Local governments are not completely fiscally insulated. For example, research has documented that severe wildfires can have negative impacts on local budgets. Some states have annually funded disaster accounts or contingency budgets for certain agencies, and many will appropriate additional dollars or transfer funds between agencies post-disaster. Across the board, state and local governments pay a higher share of disaster costs for less severe events that do not exceed the federal declaration threshold. For all kinds of events, local governments also suffer longer-term losses in housing, economic activity, and other sources of revenue. Few of these costs are documented or analyzed across disasters. However, the federal government’s emergency response, recovery framework, and assistance programs are designed with significant redundancies—suggesting it can pay for a sizeable share of repairs and rebuilding after a disaster, including in communities that could have mitigated the damages.

When you dissociate the benefits and costs of an activity, it misaligns incentives. If disaster costs are paid by others, there is less incentive to pay to lower them, even when it would be cost-effective overall. Economists refer to this as “moral hazard.”

Local and state governments make land use and building code decisions, and cities, counties, and special districts also directly fund and control much of our public infrastructure—even where federal agencies also provide funding. If those entities capture the benefits of risky choices—such as higher tax revenues and lower expenditures—but bear none of the disaster costs, excess development and underinvestment in hazard mitigation in high-risk areas will occur. Disasters will then wreak avoidable havoc—but evidence of contributions to that havoc are buried and accountability is elusive.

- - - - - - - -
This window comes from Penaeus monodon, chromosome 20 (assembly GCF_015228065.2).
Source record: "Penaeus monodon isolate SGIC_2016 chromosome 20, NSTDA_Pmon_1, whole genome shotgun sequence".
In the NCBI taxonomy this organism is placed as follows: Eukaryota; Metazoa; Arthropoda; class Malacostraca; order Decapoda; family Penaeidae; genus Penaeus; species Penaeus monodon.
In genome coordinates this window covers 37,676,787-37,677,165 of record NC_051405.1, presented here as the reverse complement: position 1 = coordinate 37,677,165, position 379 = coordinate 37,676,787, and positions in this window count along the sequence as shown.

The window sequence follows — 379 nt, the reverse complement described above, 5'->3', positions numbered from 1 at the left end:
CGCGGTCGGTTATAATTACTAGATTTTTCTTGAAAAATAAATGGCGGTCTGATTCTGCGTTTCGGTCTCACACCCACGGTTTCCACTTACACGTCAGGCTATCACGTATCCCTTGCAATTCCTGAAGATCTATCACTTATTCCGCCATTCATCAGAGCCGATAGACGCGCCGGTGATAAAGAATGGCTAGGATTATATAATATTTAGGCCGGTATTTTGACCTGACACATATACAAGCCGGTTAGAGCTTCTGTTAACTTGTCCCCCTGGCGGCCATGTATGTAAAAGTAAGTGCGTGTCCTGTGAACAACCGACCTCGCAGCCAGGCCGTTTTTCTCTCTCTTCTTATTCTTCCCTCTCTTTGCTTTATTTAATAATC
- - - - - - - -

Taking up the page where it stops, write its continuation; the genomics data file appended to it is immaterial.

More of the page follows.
Under certain circumstances, moral hazard is less concerning; for example, when actors bear risk but do not have the ability to lower it. This could be because they lack decisionmaking power—take renters, who have limited ability to retrofit the homes they occupy. Some groups, such as low-income homeowners or nonprofits with little income and savings, simply do not have the funds to invest in reducing risks, even with the motivation and opportunity. Some jurisdictions have been so under-resourced (and some communities within them have been so underinvested) that disaster mitigation investments are well beyond their reach. Further, some elected officials overlook communities’ mitigation opportunities. And in some rural communities, there are insufficient resources for effective and fair disaster relief and response, let alone mitigation.